Regardless of how retailers offer interactive experiences, Cole says, one thing is necessary: They must keep it authentic.
“It’s not about creating a better mousetrap. It is about adding value and helping them achieve their goals,” he states.
Bring technology into the picture
An engaging in-store experience includes innovation, and in the modern world, innovation often goes hand-in-hand with technology.
“The way retailers will engage with consumers in the coming years will continue to evolve,” says Nicole LeMaire, vice president, Interactions, San Diego. “Technology and live interactive experiences will play a crucial and meaningful role.”
“Technology is an integral part of how consumers look at their lives, and, therefore, should be considered an integral way to explore new products, learn about them and enhance their experience,” he says.
Arussy envisions a time when technologies will know why shoppers enter the store and then guide shoppers through the store in an engaging way, preventing shopping visits from being routine.
But until that time arrives, there are various other technologies such as smartphones that retailers could use to create a more engaging in-store experience.
With smartphone usage in-store no longer the exception but the rule, retailers have a powerful tool for engagement in every shopper’s hand, says Jim Cusson, president, Theory House, Charlotte, N.C. However, the secret is to unlock a benefit meaningful enough to get the shopper to interact.
One possibility is a smartphone app that allows customers to browse for private brand products, access the planogram of the store, scan barcodes for extra information or even navigate their way to the products they want to buy whether they’re in an aisle or merchandised elsewhere that week, Swensen states.
Beacon technology is another way retailers could engage with shoppers meaningfully. Using this type of technology, retailers could “connect the dots” between smartphone apps, where customers record their shopping lists and coupons, and customers who are shopping in real time and face-to-face with the product, says Nona Cusick, senior vice president consumer products, retail and distribution, Capgemini, Paris.
Retailers could implement modern kiosks that offer customers high-resolution video and full-on sound, immersing the shopper into a mini-theatrical environment, LeMaire says. These kiosks are interactive and allow customers to speak via Skype-style software with a live agent who will answer various questions about products found in the store.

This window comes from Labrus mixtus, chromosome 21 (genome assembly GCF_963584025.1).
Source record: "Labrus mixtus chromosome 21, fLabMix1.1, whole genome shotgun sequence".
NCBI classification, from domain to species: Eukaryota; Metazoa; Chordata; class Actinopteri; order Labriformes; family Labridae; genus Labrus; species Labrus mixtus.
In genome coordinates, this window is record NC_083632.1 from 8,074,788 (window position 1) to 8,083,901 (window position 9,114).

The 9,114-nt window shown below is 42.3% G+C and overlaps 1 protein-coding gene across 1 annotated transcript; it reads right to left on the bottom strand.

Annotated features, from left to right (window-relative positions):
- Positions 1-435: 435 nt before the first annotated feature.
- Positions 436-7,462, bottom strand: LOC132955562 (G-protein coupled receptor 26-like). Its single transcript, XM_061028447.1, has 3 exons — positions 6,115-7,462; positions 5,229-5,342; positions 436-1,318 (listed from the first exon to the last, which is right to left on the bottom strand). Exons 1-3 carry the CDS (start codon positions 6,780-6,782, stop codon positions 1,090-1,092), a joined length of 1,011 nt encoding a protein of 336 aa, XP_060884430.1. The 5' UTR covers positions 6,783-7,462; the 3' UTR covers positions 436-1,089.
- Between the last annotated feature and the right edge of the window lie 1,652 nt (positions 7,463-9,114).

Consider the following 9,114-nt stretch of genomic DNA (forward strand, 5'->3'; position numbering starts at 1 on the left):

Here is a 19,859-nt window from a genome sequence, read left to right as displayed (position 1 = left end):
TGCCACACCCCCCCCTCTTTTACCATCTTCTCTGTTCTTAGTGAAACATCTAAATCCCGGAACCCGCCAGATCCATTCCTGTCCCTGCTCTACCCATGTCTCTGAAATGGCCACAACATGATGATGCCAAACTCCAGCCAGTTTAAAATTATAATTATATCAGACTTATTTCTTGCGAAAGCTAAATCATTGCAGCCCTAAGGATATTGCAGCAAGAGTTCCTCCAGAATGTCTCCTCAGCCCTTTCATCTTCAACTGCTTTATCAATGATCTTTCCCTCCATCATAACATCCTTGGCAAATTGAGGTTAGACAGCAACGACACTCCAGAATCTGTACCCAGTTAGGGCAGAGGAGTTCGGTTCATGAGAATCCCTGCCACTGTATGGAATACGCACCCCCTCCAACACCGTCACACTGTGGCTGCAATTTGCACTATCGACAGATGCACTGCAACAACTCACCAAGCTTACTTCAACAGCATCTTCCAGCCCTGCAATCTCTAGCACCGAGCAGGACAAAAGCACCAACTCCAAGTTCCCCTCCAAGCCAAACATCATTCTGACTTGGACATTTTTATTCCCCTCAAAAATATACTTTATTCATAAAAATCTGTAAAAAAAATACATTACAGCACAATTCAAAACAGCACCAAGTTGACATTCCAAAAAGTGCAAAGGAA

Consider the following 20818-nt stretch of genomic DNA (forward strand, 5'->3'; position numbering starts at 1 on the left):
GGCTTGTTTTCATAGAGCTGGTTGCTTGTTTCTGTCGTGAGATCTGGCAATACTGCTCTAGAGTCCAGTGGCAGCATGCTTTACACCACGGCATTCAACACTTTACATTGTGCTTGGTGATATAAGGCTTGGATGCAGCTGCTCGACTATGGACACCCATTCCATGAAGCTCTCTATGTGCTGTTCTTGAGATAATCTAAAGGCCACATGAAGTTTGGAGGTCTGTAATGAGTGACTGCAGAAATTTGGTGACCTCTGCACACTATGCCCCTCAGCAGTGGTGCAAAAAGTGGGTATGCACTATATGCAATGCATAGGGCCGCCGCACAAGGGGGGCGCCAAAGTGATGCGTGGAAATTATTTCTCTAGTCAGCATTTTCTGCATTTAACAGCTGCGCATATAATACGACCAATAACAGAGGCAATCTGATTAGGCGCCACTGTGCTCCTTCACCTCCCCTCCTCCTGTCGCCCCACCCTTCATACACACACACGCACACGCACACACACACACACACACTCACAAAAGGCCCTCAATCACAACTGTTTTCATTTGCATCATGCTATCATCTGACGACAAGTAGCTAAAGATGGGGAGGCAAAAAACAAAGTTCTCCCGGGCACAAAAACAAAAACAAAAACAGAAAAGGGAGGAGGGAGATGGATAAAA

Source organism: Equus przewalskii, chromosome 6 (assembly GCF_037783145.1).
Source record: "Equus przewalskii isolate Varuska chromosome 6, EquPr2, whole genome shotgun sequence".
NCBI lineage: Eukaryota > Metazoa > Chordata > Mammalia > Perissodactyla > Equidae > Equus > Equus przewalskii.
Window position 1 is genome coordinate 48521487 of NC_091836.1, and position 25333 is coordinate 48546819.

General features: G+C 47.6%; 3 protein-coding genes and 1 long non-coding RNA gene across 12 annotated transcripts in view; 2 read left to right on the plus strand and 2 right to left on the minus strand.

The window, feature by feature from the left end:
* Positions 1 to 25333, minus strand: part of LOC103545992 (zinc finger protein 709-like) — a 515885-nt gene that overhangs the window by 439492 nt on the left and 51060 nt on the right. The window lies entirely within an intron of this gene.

Cole suggests that retailers implement technologies that help the customer pick out more healthful foods or items that work within their restricted diets (e.g., diabetic, gluten-free, vegan, etc.). This could be a great opportunity for retailers to promote store brand products that fit within their diets.
While technology could encourage repeat visits, emphasizing the exclusivity of store brand products could be just as effective.
“Retailers have a rare opportunity to showcase private brands through shopping experiences unique to their stores due to the exclusivity of the items,” LeMaire comments. “Take exclusive private brands and add interactive experiences for your shoppers, and you have a winning combination and a leg up on your competition.”
Store brand products are a vital extension of the in-store experience, Cole says.
Just as the in-store experience should be engaging, so should the private label products the retailer offers, Lauro says.
“Customers should be impressed with the quality of the products, their exclusivity and authenticity,” he adds. “The assortment of goods should convey product variety, not redundancy. And the selection should be relevant, addressing the unique needs of the customer.”
Consumers get excited by unique, differentiated products, and retailers have the opportunity to garner this excitement by creating exclusive products for their brand, Cusick points out.